My sample was white – but I am told other colours will be available. The dial is 3.3cm across by 2.6cm top to bottom; the bottom area is squared off. There are just two buttons, on/off on the right side and touch below the screen to light the display. On first touch of the display you get an analogue watch with a rather nice display which stays for five seconds unless you press something again.
Health issues played a major part in the products displayed at the recent Wearable Technology Show.
It was over a decade ago that I first came across the Mio brand of devices. These were various products offering SatNav functionality for pedestrians, cyclists and motorists. Recently, following a visit to the Wearable Show held at the Excel Exhibition Centre, I was re-introduced to Mio and the company’s range of activity trackers such as the Mio Alpha 2 which forms the basis of this next review.
An analogue watch with a step counter. Yes analogue I do hope younger children are still taught to read a watch rather than rely on digital timepieces. This is a very smart looking offering with a circular dial and absolutely no buttons.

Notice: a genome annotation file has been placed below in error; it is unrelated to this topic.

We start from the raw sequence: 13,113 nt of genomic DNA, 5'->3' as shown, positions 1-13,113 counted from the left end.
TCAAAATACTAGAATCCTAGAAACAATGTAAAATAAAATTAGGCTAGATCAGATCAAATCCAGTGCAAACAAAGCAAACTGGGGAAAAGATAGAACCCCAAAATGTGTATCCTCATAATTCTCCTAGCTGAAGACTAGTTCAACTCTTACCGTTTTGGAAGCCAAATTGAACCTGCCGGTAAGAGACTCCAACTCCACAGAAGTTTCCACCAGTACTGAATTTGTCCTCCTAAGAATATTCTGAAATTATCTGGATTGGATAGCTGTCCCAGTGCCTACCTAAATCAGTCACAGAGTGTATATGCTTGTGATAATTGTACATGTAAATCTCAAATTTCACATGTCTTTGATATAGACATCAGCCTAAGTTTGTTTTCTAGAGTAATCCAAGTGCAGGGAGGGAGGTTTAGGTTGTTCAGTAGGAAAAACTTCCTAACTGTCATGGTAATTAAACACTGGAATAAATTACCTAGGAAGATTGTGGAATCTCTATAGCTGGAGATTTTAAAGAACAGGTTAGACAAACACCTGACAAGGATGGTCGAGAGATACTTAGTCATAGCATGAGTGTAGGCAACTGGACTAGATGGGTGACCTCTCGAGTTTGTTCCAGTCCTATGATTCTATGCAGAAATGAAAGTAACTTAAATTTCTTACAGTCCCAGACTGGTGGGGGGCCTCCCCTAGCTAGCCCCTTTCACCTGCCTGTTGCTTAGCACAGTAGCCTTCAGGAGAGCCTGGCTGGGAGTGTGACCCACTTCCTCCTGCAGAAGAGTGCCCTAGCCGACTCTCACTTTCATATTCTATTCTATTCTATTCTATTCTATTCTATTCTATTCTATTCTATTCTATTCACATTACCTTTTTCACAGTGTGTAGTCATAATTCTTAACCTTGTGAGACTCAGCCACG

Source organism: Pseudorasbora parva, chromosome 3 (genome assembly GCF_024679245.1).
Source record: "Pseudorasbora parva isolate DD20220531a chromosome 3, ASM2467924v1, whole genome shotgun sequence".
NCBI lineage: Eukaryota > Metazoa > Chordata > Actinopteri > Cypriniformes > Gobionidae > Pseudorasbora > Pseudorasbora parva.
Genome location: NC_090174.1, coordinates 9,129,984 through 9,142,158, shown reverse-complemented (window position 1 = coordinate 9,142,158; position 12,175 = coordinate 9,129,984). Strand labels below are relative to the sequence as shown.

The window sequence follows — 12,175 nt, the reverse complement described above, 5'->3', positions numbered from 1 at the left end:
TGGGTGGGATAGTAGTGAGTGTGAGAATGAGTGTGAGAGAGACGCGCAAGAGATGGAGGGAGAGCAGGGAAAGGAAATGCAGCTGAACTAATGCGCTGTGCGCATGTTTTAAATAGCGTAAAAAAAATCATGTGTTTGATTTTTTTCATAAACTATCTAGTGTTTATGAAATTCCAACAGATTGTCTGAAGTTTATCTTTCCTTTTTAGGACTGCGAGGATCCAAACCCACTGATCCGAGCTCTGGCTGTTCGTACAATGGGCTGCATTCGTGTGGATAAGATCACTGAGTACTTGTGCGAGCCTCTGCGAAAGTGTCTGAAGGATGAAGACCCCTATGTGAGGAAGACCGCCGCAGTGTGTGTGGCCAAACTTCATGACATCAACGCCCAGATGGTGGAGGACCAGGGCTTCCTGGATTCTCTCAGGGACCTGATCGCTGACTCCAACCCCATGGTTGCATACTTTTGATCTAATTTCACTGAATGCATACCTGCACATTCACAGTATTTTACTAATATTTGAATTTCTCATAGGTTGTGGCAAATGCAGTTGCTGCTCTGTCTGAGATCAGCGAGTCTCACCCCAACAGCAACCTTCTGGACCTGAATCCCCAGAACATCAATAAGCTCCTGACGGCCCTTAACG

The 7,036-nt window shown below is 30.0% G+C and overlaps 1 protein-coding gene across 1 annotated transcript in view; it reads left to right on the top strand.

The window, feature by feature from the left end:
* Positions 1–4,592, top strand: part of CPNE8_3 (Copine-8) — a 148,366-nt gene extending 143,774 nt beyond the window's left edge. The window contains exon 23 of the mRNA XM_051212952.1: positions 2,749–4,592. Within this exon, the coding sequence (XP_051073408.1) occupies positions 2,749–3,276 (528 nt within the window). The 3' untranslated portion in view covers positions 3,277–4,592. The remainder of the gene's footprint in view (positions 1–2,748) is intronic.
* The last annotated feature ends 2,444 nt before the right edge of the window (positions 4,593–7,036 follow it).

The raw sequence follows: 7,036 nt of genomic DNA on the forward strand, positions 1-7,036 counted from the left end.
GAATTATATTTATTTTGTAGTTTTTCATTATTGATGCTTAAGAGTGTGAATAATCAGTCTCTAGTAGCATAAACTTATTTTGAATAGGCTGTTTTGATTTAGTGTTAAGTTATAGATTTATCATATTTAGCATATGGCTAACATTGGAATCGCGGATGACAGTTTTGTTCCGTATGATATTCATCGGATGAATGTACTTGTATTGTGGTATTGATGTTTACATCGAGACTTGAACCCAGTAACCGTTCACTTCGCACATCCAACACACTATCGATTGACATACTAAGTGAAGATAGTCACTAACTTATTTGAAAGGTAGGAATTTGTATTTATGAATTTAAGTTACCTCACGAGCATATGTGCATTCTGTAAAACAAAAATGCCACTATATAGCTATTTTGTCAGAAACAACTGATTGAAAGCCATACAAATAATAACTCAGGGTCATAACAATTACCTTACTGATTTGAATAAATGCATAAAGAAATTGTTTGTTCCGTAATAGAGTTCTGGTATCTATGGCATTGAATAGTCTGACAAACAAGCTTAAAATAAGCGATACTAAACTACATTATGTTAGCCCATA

When I reviewed an earlier model I found it difficult to setup this one was a joy, press the back of the case with the tool supplied and you link to the App that you have downloaded, enter a few personal details and then the App and the watch link via Bluetooth and the time is set and that is about it, around five minutes in total.
As mobile phones underwent a metamorphosis and developed into smartphones, so wrist-watches are now beginning to follow a similar path and emerge as smartwatches.
Arriving boxed, within a box, the Huawei Watch is a member of the new breed of offerings that combine basic chronology features with fitness tracking and a link to a paired smartphone whether of the iOS or Android variety. Supplied with the Huawei Watch is a charging unit, consisting of a circular magnetic platform for mounting the device at one end and a standard USB plug at the other end. There are also various items of documentation to help get you started.